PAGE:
This story was updated on July 7 at 11 a.m.
For Shannell Parker, getting her family anywhere is a logistical nightmare…
The 38-year-old from Springfield has taken her four young nieces and nephews into her home.
When she adds her husband and two children into the mix, the family of eight cannot cram into their only car, a five-seat sport utility vehicle.
Parker wants to buy a van that will fit their whole clan. Such a van would allow her to realize dreams both big - a trip to the beach, so her nieces and nephews can see the ocean - and small - a hassle-free trip to the grocery store.
“Right now, when we go somewhere, we have to make a choice: Who stays and who goes?” Parker said.
Yet those dreams are on hold indefinitely, crumbling under the lack of support families such as Parker’s receive from the state government.
“There’s not much out there for us,” Parker said. “I feel like every door we’ve tried to open is shut.”
Parker’s family is considered a kinship family, a family in which one relative takes custody of another relative’s children. In many cases, kinship families receive little in the way of support from the state, according to Cate Newbanks. Newbanks is the executive director of FACES for Virginia Families, a nonprofit that works with the state department of social services to provide resources for adoptive, foster care and kinship families.
Parker had some idea of the challenges facing kinship families. She took custody of her sister’s daughter Kaylei six years ago, and had gone through the necessary court proceedings and bureaucratic red tape.
However, Parker said she did not realize the true burden kinship families could face, though, until last August, when she took Kaylei’s three younger siblings away from an abusive home situation.
“We didn’t think about anything but the well-being of these kids,” Parker said. “That was our main focus.”
Even after receiving custody of the children, Parker is still working to receive support for her two nephews, Stephen and Josiah. The family receives a total monthly stipend of $332 for her two nieces, Kaylei and her younger sister Yazmin.
The meager sum does not make up for Parker’s lost wages. She quit her job at a daycare facility last October to take care of her nieces and nephews full-time.
“In Virginia, as in many states, we don’t offer a lot of support to these families that are really just trying to do the right thing,” Newbanks said. “So for families with limited income, they end up with limited resources.”
So as well as a full-time caregiver to her nieces and nephews, Parker decided to make herself an expert navigator of the social services support channels.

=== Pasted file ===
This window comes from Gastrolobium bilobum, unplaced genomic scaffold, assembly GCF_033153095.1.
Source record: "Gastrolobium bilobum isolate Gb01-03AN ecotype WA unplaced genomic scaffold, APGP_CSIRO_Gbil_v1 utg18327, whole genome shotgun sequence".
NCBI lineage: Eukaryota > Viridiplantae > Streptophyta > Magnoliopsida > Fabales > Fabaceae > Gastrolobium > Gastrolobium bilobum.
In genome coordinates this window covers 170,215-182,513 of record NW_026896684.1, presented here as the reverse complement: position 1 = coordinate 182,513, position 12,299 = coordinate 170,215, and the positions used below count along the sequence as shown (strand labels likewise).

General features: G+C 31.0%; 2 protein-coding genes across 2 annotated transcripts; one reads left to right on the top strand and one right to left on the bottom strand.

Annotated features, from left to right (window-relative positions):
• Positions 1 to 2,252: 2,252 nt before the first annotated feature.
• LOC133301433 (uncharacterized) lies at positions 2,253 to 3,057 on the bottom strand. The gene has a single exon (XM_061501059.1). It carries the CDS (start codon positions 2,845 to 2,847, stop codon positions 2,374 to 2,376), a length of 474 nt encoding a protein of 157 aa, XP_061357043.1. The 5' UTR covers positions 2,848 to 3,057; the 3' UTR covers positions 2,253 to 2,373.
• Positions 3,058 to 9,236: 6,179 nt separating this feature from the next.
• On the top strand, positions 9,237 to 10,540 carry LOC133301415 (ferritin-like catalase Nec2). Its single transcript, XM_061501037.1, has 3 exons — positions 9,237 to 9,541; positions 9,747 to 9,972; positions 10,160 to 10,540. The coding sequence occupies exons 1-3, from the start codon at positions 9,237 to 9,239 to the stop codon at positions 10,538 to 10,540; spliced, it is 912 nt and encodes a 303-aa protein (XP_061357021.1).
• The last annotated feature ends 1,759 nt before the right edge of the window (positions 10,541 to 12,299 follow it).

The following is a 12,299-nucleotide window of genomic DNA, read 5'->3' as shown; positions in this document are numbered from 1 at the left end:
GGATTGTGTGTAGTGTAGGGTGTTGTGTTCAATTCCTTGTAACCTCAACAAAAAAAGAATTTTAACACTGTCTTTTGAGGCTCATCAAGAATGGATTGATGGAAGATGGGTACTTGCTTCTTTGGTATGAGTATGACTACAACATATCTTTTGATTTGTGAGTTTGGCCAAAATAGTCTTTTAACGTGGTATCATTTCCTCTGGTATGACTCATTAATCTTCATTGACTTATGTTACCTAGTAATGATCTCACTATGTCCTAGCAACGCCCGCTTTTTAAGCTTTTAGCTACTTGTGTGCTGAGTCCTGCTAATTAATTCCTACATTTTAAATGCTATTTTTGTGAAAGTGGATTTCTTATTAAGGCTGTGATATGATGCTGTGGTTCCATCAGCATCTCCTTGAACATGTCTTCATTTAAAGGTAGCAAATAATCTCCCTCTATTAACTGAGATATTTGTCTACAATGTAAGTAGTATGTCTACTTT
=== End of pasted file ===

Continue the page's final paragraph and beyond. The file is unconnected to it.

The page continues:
“If you don’t keep asking and asking, you won’t get anywhere,” Parker said. “You need to knock on every door.”
When the family ran out of options at state and county agencies, she turned to the community to help with more creative solutions.
Her family established a web of support. Her husband’s coworkers at the Springfield Whole Foods Market put together a diaper drive. Family and friends brought hand-me-down clothes. Her nephew Stephen’s Fairfax County preschool teacher provided a Spider-Man bedspread for the superhero-crazy 4-year-old.
Even with the support, though, one big piece - transportation - still needed to be addressed. Parker and Karen Spradlin, a social worker with the Fairfax County school system, turned to FACES for ideas.
Newbanks suggested the family turn from their community to a broader Web: the Internet.
“It’s just community helping community, but now our community is larger with social media,” Newbanks said. “It’s just a matter of tapping all those resources and getting it to those in need.
With the help of Spradlin and Newbanks, Parker started an online fundraiser through the website GoFundMe.
The fundraising site went up on May 1. In two months, the family has collected $1,200 toward a $12,000 goal.
Spradlin hopes the fundraising will pick up but is not optimistic.
“Frankly, I think this is a desperate attempt,” Spradlin said. “It’s unfortunate that the state can’t help this family meet their needs. Now this is the last straw.”
Parker, though, says she remains upbeat by focusing on each individual donation.
“When people donate, I get teary-eyed,” Parker said. “It can be hard to believe there’s actually people out there willing to help others until you see it for yourself.”
The original version of this story did not include a link to GoFundMe’s fundraising website.